The problems of coordination will persist until the Central forces understand that their job is to assist the state police.
The security response to the Maoist challenge has been mostly ad hoc and reactive in nature. In Chhattisgarh, the Maoists are deeply entrenched in the district of Sukma, Dantewada, Bijapur, Narayanpur and parts of Bastar, Kondagaon and Kanker. The objective should be to dislodge them from these districts through continuous security operations. Small intelligence-based operations, which seem to be the present strategy, would hardly dent the Maoist military and political structures. Another recent strategy of the Chhattisgarh Police is to lure Maoists to surrender. Unfortunately, only foot soldiers and a handful of low- and medium-level Maoist commanders have surrendered.
Inter-state and Centre-state coordination remain a challenge. According to the federal structure, Central paramilitary forces come to assist the state government to tackle law and order or insurgency situations. They are legally required to work under the local police chiefs. In Chhattisgarh, however, a director general of a Central force, without any consultation with the state police chief, had once issued an order that the force would never take part in any operation more than 5km from the camp. So, the problems of coordination will persist until the Central forces understand that their job is to assist the state police.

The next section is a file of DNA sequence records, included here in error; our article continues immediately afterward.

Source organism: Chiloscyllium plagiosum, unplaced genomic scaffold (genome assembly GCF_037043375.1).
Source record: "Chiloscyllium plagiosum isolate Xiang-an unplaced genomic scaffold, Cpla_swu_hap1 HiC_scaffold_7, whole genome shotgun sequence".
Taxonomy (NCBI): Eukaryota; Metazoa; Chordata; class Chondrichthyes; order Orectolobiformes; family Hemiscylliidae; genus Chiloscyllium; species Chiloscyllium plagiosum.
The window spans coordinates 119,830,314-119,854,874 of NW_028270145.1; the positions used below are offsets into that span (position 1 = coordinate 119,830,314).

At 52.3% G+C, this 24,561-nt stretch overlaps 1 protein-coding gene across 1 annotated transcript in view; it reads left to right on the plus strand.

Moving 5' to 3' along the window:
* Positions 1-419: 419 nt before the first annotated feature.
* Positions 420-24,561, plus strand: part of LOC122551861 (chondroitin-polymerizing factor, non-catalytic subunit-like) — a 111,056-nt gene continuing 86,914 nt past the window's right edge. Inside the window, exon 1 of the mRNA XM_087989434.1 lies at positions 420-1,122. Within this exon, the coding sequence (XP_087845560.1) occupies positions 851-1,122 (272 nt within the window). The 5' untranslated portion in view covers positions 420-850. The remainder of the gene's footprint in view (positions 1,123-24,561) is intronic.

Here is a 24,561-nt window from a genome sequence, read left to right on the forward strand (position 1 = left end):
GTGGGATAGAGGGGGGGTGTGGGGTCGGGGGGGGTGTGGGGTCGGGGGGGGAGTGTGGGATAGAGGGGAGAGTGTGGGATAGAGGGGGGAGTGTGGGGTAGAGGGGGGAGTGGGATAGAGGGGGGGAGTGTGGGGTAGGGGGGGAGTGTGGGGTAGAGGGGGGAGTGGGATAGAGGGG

The Army has been studying the Maoist problem in-depth for quite some time, and has decided to use the terrain of Bastar for training. But, I believe the Indian police can dislodge the Maoist military apparatus if they plan their goals and objectives strategically, on a long-term basis.
The Maoists operate on multiple layers. The first and most dangerous is the military level. They have a well-trained people’s army trained to live in jungles without regular camp facilities. However, according to various estimates, the armed component is not more then 10,000.
The second is the political layer that established the janata sarkar (revolutionary councils), which must be responded to not only through security components, but also politically, to wean people away from Maoism. The third layer is more insidious. Maoist documents clearly identify the secret urban bases and the quasi-legal organisations they have created and the various civil and human rights bodies they have penetrated to checkmate the efforts of security forces by raising the bogey of police atrocities and, in many cases, using the Indian legal system to their advantage. Therefore, in an all-out war, each layer of Maoist operations has to be dealt with differently and effectively. Unfortunately, this has not been done so far.
Former director general of police in Chhattisgarh, Ranjan led the Operation Green Hunt against the Maoists.